Continuous schedule
Pulsing schedule -drip
Flighting schedule burst

Characteristics - Cost
The cost of a medium is usually expressed as
the cost per thousand
CPT or CPM (Roman numeral M for 1,000)
CPM = cost of the medium X 1,000
Total reach

CPT-TM cost per 1,000 of the target group


CPT-TM = Cost of the medium X1,000
(Useful) reach

MIMC Lecture 6 HO

Global Adspend Trends, 2014 (f)


Year-on-Year % Change, PPPs (Current Prices)

Source: Warc, International Ad Forecast 2013/14 (April 2013).

www.warc.com

Consumer Survey 2014: Average media use (hours)

TV

2013

2.80

6.85

3.25

0.90

China

2012

3.24

5.96

2.37

0.61

China
Great Britain

2011
2013

23.20

6.50
8.65

13.40

3.87

2.94

0.56
0.47

Great Britain

2012

23.40

8.83

14.20

4.01

3.06

0.52

Great Britain

2011

24.20

9.19

4.44

3.26

0.44

USA

2013

1.2**

4.45***

2012
2011

USA
USA
Note:

Radio Internet

News
papers

Year
China

Mags Cinema

Notes
TGI China
(CNRS)
www.sinomonitor.
com
2010 onwards:
TGI Great Britain
www.bmrbtgi.co.uk

National
Consumer
Survey
www.smrb.com

Data will vary by market from year to year.


The following definitions apply unless otherwise stated:

TGI

TV = average hours viewed per week

Radio = average hours listened per week

Internet = average hours spent last month

Newspapers = average number read in last 7 days

Magazines = average number read last month

Cinema = average number of visits last month

Time spent by medium by age, Q4 2012


Q: How many hours do you spend doing X on a typical day?

No. of hours, based on 31 markets


Source: GlobalWebIndex, Global Media Consumption: The Digital Reality, March 2013
Extracted from Adstats: Global media consumption

Media trends

MIMC Lecture 6 HO

Multi-tasking while watching TV, Q4 2012


Q: Which of the following devices have you used while watching TV?

% of respondents, based on 31 markets


Source: GlobalWebIndex, Global Media Consumption: The Digital Reality, March 2013
Extracted from Adstats: Global media consumption

Media trends

Online activity while watching TV, Q4 2012


Q: The last time you were watching TV and using the internet, which of the following did you do?

% of respondents, based on 31 markets


Source: GlobalWebIndex, Global Media Consumption: The Digital Reality, March 2013
Extracted from Adstats: Global media consumption

Media trends

Device ownership: Cross-screen engagement study 2014

MIMC Lecture 6 HO

Selecting media
The different media should be evaluated:
Quantitative e.g.= Reach, frequency, selectivity,
geographic flexibility, speed of reach (delayed or not?)
message life, seasonal influence.

Qualitative e.g.= image- building capability,


emotional impact, quality of reproduction, demonstration
capability

Technical criteria = Production cost, media buying


characteristics, media availability

Traditional media options


Broadcast: TV & Radio
Print: Newspapers, Magazines (consumer & business)
Outdoor: Billboards, Street furniture & Transit
Digital: Internet, Digital TV & CD-Rom
In-store: POP & Packaging
Other: Cinema, Exhibitions, Product Placement,
Ambient, Guerrilla (fly posting)

Obama change campaign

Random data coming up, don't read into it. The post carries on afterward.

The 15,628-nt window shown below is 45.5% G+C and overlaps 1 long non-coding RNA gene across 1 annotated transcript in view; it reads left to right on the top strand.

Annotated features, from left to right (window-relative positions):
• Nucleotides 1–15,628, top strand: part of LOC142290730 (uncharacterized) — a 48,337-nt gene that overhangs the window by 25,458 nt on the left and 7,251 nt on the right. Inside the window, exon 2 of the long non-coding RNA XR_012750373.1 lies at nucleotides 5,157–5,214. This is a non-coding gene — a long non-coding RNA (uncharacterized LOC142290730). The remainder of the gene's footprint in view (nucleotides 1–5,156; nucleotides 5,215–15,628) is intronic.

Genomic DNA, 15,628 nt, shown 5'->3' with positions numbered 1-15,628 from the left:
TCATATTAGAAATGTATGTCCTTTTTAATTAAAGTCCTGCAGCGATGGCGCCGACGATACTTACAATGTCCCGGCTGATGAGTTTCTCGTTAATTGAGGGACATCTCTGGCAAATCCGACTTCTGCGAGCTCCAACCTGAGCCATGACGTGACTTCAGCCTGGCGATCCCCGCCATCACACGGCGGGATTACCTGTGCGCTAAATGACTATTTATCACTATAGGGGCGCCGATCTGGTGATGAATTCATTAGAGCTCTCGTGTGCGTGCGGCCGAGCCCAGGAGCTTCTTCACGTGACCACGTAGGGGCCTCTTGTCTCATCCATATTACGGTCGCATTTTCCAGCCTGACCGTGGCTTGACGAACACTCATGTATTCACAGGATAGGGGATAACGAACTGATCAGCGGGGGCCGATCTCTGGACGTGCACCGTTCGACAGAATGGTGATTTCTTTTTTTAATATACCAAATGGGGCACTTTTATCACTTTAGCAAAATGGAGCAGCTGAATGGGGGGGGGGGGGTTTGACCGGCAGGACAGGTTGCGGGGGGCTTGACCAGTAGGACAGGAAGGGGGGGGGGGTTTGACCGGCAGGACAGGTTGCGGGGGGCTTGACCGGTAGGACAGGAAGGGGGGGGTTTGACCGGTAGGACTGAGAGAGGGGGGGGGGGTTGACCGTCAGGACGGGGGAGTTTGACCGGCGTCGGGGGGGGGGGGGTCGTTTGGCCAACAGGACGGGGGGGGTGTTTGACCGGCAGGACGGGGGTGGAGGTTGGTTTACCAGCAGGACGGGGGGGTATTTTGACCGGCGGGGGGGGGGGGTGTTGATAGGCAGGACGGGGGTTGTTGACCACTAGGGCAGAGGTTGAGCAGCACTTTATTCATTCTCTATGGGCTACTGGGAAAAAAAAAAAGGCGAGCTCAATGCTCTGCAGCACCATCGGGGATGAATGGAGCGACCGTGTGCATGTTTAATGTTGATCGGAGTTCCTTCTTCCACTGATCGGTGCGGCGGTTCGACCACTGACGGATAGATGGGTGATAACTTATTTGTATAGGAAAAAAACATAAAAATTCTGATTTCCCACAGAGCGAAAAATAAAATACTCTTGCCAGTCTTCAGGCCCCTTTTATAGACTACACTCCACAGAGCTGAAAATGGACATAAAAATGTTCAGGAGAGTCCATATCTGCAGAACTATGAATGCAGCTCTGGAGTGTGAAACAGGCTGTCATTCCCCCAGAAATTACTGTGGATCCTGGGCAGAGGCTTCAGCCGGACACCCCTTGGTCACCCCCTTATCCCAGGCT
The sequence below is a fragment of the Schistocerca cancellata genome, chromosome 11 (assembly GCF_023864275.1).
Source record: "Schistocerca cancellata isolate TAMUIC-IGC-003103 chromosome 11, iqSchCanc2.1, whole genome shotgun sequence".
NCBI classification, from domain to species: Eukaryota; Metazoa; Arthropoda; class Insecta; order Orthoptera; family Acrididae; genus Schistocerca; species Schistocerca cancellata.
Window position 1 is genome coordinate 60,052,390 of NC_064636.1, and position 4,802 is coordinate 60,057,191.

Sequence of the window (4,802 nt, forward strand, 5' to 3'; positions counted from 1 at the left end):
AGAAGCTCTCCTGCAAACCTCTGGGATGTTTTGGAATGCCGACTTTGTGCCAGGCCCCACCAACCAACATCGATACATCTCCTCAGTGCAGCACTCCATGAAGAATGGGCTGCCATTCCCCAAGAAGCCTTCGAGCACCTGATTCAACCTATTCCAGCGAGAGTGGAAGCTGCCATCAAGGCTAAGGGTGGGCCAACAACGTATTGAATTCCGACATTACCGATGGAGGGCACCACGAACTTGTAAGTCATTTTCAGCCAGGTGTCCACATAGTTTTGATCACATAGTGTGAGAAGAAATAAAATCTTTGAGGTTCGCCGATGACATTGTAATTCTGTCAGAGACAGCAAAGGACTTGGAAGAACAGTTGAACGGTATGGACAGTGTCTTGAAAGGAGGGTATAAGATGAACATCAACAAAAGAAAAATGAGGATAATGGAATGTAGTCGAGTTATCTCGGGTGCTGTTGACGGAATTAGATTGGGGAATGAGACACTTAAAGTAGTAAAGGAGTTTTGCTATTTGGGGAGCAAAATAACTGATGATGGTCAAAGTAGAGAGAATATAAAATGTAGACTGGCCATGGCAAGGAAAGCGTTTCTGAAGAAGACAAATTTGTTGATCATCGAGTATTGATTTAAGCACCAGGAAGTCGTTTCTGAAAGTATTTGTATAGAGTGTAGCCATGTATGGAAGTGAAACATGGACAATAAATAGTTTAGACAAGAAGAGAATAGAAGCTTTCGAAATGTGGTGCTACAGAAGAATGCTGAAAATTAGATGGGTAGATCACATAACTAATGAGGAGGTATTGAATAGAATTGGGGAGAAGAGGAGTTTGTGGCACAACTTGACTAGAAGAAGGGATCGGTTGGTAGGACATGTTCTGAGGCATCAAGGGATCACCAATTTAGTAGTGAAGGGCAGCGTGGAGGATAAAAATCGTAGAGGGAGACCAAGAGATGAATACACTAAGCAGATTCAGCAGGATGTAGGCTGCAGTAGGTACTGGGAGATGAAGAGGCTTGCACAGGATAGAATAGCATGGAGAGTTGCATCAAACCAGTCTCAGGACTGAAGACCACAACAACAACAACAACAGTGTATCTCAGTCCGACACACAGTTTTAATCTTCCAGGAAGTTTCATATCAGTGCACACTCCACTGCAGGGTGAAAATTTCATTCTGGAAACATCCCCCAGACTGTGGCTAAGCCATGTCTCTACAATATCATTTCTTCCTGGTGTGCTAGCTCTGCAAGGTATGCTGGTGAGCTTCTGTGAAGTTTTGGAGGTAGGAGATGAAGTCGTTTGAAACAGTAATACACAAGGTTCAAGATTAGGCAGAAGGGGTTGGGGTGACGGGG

Media type

Numbers

Email

13m on email list; received 7000 variations of > 1b emails

Donors

3m online donors who contributed 6.5m times

Social websites

5m friends on > 15 social networking sites; 3m friends on


Facebook alone

Website

8.5m monthly visits to myBarackObama.com


2m profiles with 400,000 blog posts
35,000 volunteer groups that held 200,000 offline events
700,000 fundraising hubs that raised $30m

Video

Nearly 2000 official YouTube videos viewed > 80m times


442,000 user-generated videos on YouTube

Mobile

3m people signed up for the text-messaging programme,


each receiving 5-20 monthly messages

Phone calls

3m personal calls made in the last 3 days before election


Edelman 2009

MIMC Lecture 6 HO

The Marcoms budget


Historical Method

Common budgeting method.


May be based on last years with a percentage increase.
Nothing to do with advertising objectives

Percentage of
Sales

Compares total sales with the total advertising (or


marketing communication) budget during a previous
time period to compute a percentage.

All you can


afford
Competitive
method
Task-objective
Method (topdown, bottomup)

Allocates whatever is left over to advertising.


Companies who use this dont value advertising very
much.
Relates the amount invested in advertising to the
brands share of market.
Share of Voice
Most common method.
Looks at objectives set for each activity, and determines
the cost of accomplishing each objective.

Top-Down v
Bottom-Up
Budgeting
Promotion objectives
are set
Top Management sets
the spending limits
Activities needed to achieve
objectives are planned
Promotion budget set to
stay within spending limit

Costs of promotion
activities are budgeted
Total promotion budget is
approved by top management

SOSTAC
Tactics - which creative solution, with
which media and when?
Action (3Ms) Men and Women, Money
and Minutes.
Use a Gantt chart
Control - how will you measure the
effectiveness of your recommendations?

MIMC Lecture 6 HO

Gantt Chart
Tactical timings of comms tools
Jan

Feb

Mar

Apr

May

Jun

Adv
TV
Press
Sales Prom
Sample
Competition
Direct Mktg
Mailshots
Telesales
PR
Sponsorship
Packaging
WOM

Gantt Chart
Action plan for a mail shot
Wk1 Wk2 Wk3 Wk4 Wk5 Wk11 Wk12
Creative
brief
List brief

X
X

List
proposal

Visual
concepts

Visuals
agreed
Final copy
design
Mail
house
delivery
Mail

X
X
X
X